By sharing data with the Murmurations network via a data-proxy, networks can avoid the need to build complex APIs and guarantee that their data will be compatible, and interoperable, with other data in Murmurations. As nodes start to host their own Profiles (which are more likely to be accurate and kept up to date than data maintained by a third party) aggregators can pull details from self-hosted nodes to supersede the details provided by third party data-proxies. For example, the Murmurations WordPress Aggregator plugin already has a working mechanism built in, which ranks Profile data which is stored at its own primary_url as more authoritative than data hosted at a third party URL – see this demo.

Murmurations and personal data

The Murmurations project has initially focussed on Organisational and Project level data, rather than Individual’s data – avoiding the complications of GDPR. However, we have already drafted a ‘Person’ schema based on the Person taxonomy to explore the sharing of personal data. This, however, adds further complexity in order to safe-guard any private data which should not be openly accessible.

In order to enable Murmurations for personal profiles optional encryption will be required. There are several existing projects which are looking to solve this challenge and Murmurations does not aim to replicate their work.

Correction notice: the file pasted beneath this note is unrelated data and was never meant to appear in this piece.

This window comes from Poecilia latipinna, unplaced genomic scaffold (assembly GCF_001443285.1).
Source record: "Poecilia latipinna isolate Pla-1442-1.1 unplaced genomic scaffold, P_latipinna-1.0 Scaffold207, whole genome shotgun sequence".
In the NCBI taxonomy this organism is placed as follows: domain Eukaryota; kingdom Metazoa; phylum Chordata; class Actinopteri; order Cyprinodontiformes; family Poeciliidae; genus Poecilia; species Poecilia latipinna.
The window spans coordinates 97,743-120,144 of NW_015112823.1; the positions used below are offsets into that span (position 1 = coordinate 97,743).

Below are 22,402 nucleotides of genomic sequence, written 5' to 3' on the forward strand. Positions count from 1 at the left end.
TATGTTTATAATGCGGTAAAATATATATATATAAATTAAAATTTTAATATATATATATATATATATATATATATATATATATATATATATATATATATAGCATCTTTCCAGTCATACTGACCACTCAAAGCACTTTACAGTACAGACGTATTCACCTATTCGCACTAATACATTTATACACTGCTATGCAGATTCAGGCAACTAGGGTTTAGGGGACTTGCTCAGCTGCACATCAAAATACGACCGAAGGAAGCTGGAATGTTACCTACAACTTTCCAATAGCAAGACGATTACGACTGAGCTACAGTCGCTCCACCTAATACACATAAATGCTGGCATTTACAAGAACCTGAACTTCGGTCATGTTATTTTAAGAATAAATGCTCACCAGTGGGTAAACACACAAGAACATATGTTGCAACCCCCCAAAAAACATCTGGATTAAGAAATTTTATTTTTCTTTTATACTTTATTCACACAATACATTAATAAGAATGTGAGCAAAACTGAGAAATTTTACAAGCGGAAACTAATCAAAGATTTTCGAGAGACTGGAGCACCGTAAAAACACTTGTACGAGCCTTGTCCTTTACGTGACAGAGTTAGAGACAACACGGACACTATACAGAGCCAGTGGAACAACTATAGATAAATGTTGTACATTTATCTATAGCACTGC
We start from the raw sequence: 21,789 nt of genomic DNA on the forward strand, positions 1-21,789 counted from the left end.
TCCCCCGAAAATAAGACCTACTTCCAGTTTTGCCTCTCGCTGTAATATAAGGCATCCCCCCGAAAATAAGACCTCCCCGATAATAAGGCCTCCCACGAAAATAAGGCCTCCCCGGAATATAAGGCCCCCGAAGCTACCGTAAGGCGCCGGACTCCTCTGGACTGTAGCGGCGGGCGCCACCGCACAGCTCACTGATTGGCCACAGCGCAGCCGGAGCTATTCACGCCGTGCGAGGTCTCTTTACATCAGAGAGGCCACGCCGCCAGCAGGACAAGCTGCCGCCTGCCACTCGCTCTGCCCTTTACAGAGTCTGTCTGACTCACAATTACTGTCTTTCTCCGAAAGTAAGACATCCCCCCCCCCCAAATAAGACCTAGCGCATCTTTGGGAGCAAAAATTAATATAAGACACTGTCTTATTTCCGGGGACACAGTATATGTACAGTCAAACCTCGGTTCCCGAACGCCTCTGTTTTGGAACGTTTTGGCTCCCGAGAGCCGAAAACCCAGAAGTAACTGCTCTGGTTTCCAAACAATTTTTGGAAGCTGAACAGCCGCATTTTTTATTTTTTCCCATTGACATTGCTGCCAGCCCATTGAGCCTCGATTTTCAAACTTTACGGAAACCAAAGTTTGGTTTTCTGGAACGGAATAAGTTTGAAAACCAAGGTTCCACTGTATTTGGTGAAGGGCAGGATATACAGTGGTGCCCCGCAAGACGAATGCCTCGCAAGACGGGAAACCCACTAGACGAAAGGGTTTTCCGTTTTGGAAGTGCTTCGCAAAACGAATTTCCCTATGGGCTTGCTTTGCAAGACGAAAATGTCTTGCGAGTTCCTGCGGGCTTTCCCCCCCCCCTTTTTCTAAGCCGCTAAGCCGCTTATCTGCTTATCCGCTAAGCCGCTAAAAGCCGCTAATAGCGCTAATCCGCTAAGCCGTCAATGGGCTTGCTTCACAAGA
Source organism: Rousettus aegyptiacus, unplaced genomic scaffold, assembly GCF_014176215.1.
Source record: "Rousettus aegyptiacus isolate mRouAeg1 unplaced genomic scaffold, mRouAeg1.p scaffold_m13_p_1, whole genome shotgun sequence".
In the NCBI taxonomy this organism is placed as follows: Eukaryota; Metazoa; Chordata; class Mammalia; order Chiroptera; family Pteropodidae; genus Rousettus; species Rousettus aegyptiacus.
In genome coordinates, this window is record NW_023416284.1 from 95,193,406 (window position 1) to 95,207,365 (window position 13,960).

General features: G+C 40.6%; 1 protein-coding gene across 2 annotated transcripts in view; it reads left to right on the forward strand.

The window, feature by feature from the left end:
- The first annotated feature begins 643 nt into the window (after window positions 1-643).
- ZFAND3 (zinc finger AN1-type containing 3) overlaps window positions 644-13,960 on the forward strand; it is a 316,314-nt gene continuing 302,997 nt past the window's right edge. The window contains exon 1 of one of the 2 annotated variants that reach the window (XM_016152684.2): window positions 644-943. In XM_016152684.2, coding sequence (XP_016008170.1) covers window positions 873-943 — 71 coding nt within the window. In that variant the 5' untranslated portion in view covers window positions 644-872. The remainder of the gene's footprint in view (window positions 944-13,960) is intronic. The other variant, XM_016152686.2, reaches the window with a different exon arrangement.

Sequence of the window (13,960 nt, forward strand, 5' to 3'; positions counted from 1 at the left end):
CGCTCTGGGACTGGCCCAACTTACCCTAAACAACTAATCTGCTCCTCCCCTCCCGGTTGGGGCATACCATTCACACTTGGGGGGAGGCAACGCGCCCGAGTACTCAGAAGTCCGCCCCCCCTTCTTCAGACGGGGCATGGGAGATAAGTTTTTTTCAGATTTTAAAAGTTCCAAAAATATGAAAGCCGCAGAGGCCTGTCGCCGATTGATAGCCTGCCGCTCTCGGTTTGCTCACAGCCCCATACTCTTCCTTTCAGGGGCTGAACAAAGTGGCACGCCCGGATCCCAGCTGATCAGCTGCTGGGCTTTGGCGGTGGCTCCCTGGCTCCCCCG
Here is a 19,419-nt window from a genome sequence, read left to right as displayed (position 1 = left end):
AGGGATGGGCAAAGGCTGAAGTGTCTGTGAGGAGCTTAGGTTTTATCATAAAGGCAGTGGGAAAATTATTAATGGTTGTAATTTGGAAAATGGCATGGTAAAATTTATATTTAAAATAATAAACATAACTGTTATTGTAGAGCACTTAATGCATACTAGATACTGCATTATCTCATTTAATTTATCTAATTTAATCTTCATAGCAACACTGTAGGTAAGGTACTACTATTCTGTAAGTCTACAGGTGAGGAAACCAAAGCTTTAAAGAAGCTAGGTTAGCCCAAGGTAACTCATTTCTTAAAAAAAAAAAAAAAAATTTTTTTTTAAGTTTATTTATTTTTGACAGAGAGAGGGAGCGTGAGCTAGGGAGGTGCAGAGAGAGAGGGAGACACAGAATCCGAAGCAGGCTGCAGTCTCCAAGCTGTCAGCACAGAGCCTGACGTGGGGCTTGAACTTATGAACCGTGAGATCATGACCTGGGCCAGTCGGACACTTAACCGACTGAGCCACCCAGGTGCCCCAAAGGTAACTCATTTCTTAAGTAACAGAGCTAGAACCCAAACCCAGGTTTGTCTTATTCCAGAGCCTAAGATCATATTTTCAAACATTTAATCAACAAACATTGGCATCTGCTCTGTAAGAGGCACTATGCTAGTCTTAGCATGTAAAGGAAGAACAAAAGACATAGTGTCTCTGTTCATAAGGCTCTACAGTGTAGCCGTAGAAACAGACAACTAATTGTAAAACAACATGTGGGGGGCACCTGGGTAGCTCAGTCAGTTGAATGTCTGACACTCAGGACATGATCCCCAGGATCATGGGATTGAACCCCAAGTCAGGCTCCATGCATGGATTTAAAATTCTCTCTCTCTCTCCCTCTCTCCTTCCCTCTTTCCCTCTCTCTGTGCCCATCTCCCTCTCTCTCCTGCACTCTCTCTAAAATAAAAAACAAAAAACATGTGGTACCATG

One of the tasks on our roadmap is to research the current solutions and to integrate with the most robust and technically compatible technology in order to provide end users with a simple way to share their data openly, whilst retaining privacy of any element of their profile which they prefer to be private, or only accessible to authorised entities. We are involved with and have also spoken to who are already developing solutions to this challenge. Please get in touch if you are interested in developing this aspect of Murmurations.

Components we have built so far include:

  • An open source library of fields and schemas (collections of fields) and the specifications for creating new fields and schemas 
  • The Library API, which serves up all of the Schemas in the Library repository.
  • An Index, which keeps track of all the Nodes (Profiles) in the network. Whenever someone (or something) updates its Profile it tells the Index. Aggregators can query the Index to find Profiles using their Schemas along with changes to existing Profiles, enabling them to provide up to date information in their maps, directories and content aggregators. The Index is built from several micro services and can be easily replicated.